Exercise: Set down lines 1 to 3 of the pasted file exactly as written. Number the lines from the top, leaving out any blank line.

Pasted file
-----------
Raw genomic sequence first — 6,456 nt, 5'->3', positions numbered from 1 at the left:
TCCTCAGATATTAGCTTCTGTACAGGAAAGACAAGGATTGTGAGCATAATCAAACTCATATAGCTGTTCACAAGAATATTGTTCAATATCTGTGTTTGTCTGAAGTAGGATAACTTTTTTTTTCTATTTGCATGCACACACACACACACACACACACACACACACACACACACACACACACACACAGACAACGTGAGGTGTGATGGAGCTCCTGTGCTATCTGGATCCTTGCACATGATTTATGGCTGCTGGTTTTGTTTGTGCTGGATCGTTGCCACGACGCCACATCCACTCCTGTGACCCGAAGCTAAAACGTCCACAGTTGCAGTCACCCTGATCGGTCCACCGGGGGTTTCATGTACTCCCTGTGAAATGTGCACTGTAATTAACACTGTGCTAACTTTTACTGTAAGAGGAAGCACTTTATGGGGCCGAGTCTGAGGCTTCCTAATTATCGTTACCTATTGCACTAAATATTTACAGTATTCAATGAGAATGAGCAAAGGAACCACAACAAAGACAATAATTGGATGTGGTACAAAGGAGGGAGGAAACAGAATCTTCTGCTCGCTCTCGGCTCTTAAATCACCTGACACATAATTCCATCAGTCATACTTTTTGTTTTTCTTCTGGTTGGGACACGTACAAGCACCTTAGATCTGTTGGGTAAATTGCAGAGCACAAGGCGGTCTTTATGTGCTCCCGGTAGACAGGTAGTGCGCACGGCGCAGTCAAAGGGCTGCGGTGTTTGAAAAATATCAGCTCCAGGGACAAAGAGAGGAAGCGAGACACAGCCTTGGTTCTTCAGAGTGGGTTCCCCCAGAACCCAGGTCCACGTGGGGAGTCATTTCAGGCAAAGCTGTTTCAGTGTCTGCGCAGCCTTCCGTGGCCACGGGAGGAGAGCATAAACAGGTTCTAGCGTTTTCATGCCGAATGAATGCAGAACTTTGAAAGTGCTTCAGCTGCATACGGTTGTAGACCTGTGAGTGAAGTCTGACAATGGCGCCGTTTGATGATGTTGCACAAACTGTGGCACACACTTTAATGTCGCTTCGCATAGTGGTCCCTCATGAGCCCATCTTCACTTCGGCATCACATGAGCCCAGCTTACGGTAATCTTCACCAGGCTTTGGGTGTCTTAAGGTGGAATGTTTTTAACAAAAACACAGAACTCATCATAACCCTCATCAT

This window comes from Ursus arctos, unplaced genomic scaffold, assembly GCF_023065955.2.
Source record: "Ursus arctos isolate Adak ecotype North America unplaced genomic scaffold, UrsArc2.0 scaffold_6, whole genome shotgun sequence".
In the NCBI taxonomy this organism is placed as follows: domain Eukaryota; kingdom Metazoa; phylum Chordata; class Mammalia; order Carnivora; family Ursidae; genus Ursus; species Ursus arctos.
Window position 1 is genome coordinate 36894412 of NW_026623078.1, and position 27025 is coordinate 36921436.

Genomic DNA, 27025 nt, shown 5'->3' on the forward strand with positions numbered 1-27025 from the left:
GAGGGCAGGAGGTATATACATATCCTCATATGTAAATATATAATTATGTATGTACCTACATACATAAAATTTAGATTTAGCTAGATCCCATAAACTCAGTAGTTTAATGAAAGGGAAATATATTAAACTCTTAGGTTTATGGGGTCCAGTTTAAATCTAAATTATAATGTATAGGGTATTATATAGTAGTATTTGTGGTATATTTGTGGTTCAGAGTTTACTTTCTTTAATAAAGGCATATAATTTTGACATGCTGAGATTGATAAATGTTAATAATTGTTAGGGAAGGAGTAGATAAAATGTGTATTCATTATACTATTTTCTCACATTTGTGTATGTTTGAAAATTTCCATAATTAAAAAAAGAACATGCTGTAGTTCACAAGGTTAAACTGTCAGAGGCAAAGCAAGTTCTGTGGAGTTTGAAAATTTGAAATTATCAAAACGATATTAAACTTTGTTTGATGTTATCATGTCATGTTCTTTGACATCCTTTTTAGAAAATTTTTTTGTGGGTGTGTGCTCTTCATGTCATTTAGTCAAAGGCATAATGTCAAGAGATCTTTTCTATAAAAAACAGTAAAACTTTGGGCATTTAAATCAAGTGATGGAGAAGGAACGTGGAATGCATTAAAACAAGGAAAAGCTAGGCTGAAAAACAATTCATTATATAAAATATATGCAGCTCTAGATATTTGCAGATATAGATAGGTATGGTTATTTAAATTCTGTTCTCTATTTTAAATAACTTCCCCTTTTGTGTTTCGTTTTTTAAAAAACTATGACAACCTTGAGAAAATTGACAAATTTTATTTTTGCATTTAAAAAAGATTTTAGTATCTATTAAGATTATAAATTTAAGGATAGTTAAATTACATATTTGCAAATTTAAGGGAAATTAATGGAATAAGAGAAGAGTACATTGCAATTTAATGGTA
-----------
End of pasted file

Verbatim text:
Raw genomic sequence first — 6,456 nt, 5'->3', positions numbered from 1 at the left:
TCCTCAGATATTAGCTTCTGTACAGGAAAGACAAGGATTGTGAGCATAATCAAACTCATATAGCTGTTCACAAGAATATTGTTCAATATCTGTGTTTGTCTGAAGTAGGATAACTTTTTTTTTCTATTTGCATGCACACACACACACACACACACACACACACACACACACACACACACACACACAGACAACGTGAGGTGTGATGGAGCTCCTGTGCTATCTGGATCCTTGCACATGATTTATGGCTGCTGGTTTTGTTTGTGCTGGATCGTTGCCACGACGCCACATCCACTCCTGTGACCCGAAGCTAAAACGTCCACAGTTGCAGTCACCCTGATCGGTCCACCGGGGGTTTCATGTACTCCCTGTGAAATGTGCACTGTAATTAACACTGTGCTAACTTTTACTGTAAGAGGAAGCACTTTATGGGGCCGAGTCTGAGGCTTCCTAATTATCGTTACCTATTGCACTAAATATTTACAGTATTCAATGAGAATGAGCAAAGGAACCACAACAAAGACAATAATTGGATGTGGTACAAAGGAGGGAGGAAACAGAATCTTCTGCTCGCTCTCGGCTCTTAAATCACCTGACACATAATTCCATCAGTCATACTTTTTGTTTTTCTTCTGGTTGGGACACGTACAAGCACCTTAGATCTGTTGGGTAAATTGCAGAGCACAAGGCGGTCTTTATGTGCTCCCGGTAGACAGGTAGTGCGCACGGCGCAGTCAAAGGGCTGCGGTGTTTGAAAAATATCAGCTCCAGGGACAAAGAGAGGAAGCGAGACACAGCCTTGGTTCTTCAGAGTGGGTTCCCCCAGAACCCAGGTCCACGTGGGGAGTCATTTCAGGCAAAGCTGTTTCAGTGTCTGCGCAGCCTTCCGTGGCCACGGGAGGAGAGCATAAACAGGTTCTAGCGTTTTCATGCCGAATGAATGCAGAACTTTGAAAGTGCTTCAGCTGCATACGGTTGTAGACCTGTGAGTGAAGTCTGACAATGGCGCCGTTTGATGATGTTGCACAAACTGTGGCACACACTTTAATGTCGCTTCGCATAGTGGTCCCTCATGAGCCCATCTTCACTTCGGCATCACATGAGCCCAGCTTACGGTAATCTTCACCAGGCTTTGGGTGTCTTAAGGTGGAATGTTTTTAACAAAAACACAGAACTCATCATAACCCTCATCAT

This window comes from Ursus arctos, unplaced genomic scaffold, assembly GCF_023065955.2.